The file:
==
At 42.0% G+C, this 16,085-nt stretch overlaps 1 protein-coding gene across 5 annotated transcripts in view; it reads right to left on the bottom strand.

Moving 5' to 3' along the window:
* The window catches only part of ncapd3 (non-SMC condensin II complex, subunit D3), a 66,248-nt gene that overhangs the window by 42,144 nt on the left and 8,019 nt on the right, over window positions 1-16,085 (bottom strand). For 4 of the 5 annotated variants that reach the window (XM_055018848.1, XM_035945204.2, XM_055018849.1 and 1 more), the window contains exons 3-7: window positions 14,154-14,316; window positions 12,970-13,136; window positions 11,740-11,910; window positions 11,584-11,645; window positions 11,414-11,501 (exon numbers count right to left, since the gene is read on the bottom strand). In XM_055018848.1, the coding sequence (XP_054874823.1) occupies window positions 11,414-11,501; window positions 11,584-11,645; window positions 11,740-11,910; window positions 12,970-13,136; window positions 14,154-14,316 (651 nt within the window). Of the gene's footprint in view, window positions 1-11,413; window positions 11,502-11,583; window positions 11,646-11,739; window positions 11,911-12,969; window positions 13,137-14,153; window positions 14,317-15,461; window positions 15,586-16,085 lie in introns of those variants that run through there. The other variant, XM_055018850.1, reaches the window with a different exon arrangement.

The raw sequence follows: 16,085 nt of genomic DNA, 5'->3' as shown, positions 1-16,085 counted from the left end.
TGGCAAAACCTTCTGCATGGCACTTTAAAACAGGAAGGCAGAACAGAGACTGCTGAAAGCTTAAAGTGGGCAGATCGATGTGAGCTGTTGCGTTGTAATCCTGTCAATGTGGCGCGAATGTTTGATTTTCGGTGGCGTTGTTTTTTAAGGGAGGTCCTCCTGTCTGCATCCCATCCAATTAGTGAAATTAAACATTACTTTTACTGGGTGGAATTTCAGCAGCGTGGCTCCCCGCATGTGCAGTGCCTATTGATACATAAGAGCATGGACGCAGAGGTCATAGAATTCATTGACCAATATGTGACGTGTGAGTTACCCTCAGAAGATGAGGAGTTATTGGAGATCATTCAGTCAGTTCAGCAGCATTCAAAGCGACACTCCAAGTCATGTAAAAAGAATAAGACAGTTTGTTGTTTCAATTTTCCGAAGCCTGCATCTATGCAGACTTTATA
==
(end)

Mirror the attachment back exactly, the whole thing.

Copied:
At 42.0% G+C, this 16,085-nt stretch overlaps 1 protein-coding gene across 5 annotated transcripts in view; it reads right to left on the bottom strand.

Moving 5' to 3' along the window:
* The window catches only part of ncapd3 (non-SMC condensin II complex, subunit D3), a 66,248-nt gene that overhangs the window by 42,144 nt on the left and 8,019 nt on the right, over window positions 1-16,085 (bottom strand). For 4 of the 5 annotated variants that reach the window (XM_055018848.1, XM_035945204.2, XM_055018849.1 and 1 more), the window contains exons 3-7: window positions 14,154-14,316; window positions 12,970-13,136; window positions 11,740-11,910; window positions 11,584-11,645; window positions 11,414-11,501 (exon numbers count right to left, since the gene is read on the bottom strand). In XM_055018848.1, the coding sequence (XP_054874823.1) occupies window positions 11,414-11,501; window positions 11,584-11,645; window positions 11,740-11,910; window positions 12,970-13,136; window positions 14,154-14,316 (651 nt within the window). Of the gene's footprint in view, window positions 1-11,413; window positions 11,502-11,583; window positions 11,646-11,739; window positions 11,911-12,969; window positions 13,137-14,153; window positions 14,317-15,461; window positions 15,586-16,085 lie in introns of those variants that run through there. The other variant, XM_055018850.1, reaches the window with a different exon arrangement.

The raw sequence follows: 16,085 nt of genomic DNA, 5'->3' as shown, positions 1-16,085 counted from the left end.
TGGCAAAACCTTCTGCATGGCACTTTAAAACAGGAAGGCAGAACAGAGACTGCTGAAAGCTTAAAGTGGGCAGATCGATGTGAGCTGTTGCGTTGTAATCCTGTCAATGTGGCGCGAATGTTTGATTTTCGGTGGCGTTGTTTTTTAAGGGAGGTCCTCCTGTCTGCATCCCATCCAATTAGTGAAATTAAACATTACTTTTACTGGGTGGAATTTCAGCAGCGTGGCTCCCCGCATGTGCAGTGCCTATTGATACATAAGAGCATGGACGCAGAGGTCATAGAATTCATTGACCAATATGTGACGTGTGAGTTACCCTCAGAAGATGAGGAGTTATTGGAGATCATTCAGTCAGTTCAGCAGCATTCAAAGCGACACTCCAAGTCATGTAAAAAGAATAAGACAGTTTGTTGTTTCAATTTTCCGAAGCCTGCATCTATGCAGACTTTATA